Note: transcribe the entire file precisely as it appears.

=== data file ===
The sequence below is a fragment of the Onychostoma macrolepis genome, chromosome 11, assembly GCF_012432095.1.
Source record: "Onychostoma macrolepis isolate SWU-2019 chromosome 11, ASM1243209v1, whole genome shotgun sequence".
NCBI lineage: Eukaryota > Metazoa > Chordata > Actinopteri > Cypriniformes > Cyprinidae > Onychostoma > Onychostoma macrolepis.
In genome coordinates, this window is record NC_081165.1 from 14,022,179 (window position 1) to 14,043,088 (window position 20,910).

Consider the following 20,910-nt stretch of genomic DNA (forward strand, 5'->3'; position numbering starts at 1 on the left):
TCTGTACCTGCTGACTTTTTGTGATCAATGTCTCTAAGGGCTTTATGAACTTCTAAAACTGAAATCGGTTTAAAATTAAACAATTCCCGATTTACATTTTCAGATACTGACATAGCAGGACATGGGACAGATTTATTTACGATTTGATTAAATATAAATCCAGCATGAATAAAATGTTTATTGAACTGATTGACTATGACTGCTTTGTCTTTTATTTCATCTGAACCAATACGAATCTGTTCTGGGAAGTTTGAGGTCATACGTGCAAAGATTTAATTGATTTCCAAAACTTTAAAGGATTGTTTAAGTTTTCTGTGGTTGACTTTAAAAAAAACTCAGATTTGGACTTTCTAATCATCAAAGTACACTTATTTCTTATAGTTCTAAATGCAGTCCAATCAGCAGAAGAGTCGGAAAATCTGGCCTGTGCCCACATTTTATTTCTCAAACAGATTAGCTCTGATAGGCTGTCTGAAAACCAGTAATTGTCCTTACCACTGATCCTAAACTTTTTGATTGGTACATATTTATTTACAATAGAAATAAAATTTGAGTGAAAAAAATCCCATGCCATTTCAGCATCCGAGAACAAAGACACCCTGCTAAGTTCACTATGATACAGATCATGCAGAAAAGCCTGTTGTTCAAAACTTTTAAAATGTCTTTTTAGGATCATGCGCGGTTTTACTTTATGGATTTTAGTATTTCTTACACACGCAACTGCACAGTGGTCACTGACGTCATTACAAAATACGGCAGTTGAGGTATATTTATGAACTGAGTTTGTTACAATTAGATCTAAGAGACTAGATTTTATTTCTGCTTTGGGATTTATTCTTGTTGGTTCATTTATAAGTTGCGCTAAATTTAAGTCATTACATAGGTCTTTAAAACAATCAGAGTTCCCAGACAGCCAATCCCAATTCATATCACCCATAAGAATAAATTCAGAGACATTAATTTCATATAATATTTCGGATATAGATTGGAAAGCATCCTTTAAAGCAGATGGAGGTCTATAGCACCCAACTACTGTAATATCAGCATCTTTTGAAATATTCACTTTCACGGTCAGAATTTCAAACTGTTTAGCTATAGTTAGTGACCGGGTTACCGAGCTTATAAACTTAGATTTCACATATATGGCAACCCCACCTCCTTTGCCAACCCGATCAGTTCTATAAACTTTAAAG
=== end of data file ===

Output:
The sequence below is a fragment of the Onychostoma macrolepis genome, chromosome 11, assembly GCF_012432095.1.
Source record: "Onychostoma macrolepis isolate SWU-2019 chromosome 11, ASM1243209v1, whole genome shotgun sequence".
NCBI lineage: Eukaryota > Metazoa > Chordata > Actinopteri > Cypriniformes > Cyprinidae > Onychostoma > Onychostoma macrolepis.
In genome coordinates, this window is record NC_081165.1 from 14,022,179 (window position 1) to 14,043,088 (window position 20,910).

Consider the following 20,910-nt stretch of genomic DNA (forward strand, 5'->3'; position numbering starts at 1 on the left):
TCTGTACCTGCTGACTTTTTGTGATCAATGTCTCTAAGGGCTTTATGAACTTCTAAAACTGAAATCGGTTTAAAATTAAACAATTCCCGATTTACATTTTCAGATACTGACATAGCAGGACATGGGACAGATTTATTTACGATTTGATTAAATATAAATCCAGCATGAATAAAATGTTTATTGAACTGATTGACTATGACTGCTTTGTCTTTTATTTCATCTGAACCAATACGAATCTGTTCTGGGAAGTTTGAGGTCATACGTGCAAAGATTTAATTGATTTCCAAAACTTTAAAGGATTGTTTAAGTTTTCTGTGGTTGACTTTAAAAAAAACTCAGATTTGGACTTTCTAATCATCAAAGTACACTTATTTCTTATAGTTCTAAATGCAGTCCAATCAGCAGAAGAGTCGGAAAATCTGGCCTGTGCCCACATTTTATTTCTCAAACAGATTAGCTCTGATAGGCTGTCTGAAAACCAGTAATTGTCCTTACCACTGATCCTAAACTTTTTGATTGGTACATATTTATTTACAATAGAAATAAAATTTGAGTGAAAAAAATCCCATGCCATTTCAGCATCCGAGAACAAAGACACCCTGCTAAGTTCACTATGATACAGATCATGCAGAAAAGCCTGTTGTTCAAAACTTTTAAAATGTCTTTTTAGGATCATGCGCGGTTTTACTTTATGGATTTTAGTATTTCTTACACACGCAACTGCACAGTGGTCACTGACGTCATTACAAAATACGGCAGTTGAGGTATATTTATGAACTGAGTTTGTTACAATTAGATCTAAGAGACTAGATTTTATTTCTGCTTTGGGATTTATTCTTGTTGGTTCATTTATAAGTTGCGCTAAATTTAAGTCATTACATAGGTCTTTAAAACAATCAGAGTTCCCAGACAGCCAATCCCAATTCATATCACCCATAAGAATAAATTCAGAGACATTAATTTCATATAATATTTCGGATATAGATTGGAAAGCATCCTTTAAAGCAGATGGAGGTCTATAGCACCCAACTACTGTAATATCAGCATCTTTTGAAATATTCACTTTCACGGTCAGAATTTCAAACTGTTTAGCTATAGTTAGTGACCGGGTTACCGAGCTTATAAACTTAGATTTCACATATATGGCAACCCCACCTCCTTTGCCAACCCGATCAGTTCTATAAACTTTAAAG